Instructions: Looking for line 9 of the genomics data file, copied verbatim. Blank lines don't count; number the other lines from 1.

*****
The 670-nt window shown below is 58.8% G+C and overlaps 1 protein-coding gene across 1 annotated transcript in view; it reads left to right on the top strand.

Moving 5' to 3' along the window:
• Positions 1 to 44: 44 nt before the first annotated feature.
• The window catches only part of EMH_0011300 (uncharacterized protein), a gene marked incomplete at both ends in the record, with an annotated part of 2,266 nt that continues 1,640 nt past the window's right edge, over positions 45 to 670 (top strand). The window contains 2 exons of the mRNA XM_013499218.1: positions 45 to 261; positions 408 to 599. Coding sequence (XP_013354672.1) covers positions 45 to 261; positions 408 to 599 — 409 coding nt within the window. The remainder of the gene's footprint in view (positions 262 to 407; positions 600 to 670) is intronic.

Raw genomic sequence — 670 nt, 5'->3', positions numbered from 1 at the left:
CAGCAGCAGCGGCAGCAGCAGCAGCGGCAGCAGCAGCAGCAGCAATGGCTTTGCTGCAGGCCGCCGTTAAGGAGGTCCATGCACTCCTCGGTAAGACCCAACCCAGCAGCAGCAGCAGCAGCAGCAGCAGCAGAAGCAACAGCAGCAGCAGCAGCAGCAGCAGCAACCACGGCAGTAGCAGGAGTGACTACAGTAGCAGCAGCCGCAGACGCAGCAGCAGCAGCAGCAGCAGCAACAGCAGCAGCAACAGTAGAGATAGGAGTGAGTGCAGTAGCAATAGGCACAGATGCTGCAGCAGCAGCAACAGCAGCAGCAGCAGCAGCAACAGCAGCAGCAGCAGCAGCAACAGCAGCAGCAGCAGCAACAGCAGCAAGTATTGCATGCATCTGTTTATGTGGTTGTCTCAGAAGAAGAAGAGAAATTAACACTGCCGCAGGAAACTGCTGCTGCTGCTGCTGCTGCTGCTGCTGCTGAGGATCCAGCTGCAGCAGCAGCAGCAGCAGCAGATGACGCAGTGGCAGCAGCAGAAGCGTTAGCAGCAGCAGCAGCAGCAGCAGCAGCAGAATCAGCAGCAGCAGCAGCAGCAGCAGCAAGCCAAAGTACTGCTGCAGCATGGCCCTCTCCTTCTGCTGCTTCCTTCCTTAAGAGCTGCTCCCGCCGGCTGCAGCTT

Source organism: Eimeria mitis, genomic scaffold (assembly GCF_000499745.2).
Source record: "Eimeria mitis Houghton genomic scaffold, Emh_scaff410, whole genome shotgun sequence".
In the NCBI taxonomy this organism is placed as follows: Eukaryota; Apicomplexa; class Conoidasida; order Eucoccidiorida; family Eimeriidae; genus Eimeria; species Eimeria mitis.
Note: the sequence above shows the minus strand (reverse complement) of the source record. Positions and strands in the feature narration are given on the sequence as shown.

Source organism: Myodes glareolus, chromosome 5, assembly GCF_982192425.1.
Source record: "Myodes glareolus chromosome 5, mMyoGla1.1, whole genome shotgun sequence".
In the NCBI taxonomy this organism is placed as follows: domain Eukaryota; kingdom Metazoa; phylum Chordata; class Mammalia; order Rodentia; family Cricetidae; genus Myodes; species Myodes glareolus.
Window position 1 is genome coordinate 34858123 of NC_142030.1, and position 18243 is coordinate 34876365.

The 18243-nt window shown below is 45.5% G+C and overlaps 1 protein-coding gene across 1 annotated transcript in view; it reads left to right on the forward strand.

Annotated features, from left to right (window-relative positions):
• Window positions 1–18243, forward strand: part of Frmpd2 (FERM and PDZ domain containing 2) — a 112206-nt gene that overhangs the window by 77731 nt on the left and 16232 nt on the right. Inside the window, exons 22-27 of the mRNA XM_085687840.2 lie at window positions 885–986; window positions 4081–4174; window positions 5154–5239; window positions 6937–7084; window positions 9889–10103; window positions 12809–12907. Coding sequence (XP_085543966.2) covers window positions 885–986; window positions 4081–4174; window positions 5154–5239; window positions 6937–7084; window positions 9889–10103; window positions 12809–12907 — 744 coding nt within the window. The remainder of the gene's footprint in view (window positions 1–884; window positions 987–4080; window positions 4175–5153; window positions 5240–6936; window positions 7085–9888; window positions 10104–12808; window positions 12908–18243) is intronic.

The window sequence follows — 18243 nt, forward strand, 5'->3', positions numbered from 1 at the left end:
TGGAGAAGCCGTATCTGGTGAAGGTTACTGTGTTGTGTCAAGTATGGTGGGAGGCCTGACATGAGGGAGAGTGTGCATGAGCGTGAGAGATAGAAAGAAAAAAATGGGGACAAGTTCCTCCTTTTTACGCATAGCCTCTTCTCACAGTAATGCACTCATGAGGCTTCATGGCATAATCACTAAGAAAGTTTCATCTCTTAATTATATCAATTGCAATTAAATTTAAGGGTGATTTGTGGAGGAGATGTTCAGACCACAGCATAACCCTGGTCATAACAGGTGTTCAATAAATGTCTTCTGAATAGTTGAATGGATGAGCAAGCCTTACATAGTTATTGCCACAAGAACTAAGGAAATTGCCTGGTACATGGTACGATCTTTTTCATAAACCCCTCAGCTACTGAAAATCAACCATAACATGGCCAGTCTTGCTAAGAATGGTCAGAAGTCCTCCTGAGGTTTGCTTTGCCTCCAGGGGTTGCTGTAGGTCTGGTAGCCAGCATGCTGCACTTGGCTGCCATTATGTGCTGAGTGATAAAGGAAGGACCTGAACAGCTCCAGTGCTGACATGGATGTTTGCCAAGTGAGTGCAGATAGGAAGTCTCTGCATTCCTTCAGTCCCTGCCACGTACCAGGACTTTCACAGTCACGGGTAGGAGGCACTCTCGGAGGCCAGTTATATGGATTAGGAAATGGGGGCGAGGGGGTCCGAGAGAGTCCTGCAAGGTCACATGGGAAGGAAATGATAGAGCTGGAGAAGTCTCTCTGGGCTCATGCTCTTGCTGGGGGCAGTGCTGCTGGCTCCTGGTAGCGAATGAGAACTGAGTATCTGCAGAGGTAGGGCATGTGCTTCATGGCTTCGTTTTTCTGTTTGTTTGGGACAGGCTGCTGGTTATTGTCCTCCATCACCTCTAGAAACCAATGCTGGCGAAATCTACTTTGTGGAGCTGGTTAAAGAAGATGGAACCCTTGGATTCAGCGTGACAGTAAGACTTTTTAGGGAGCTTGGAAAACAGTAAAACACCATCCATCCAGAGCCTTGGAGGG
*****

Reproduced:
In the NCBI taxonomy this organism is placed as follows: Eukaryota; Apicomplexa; class Conoidasida; order Eucoccidiorida; family Eimeriidae; genus Eimeria; species Eimeria mitis.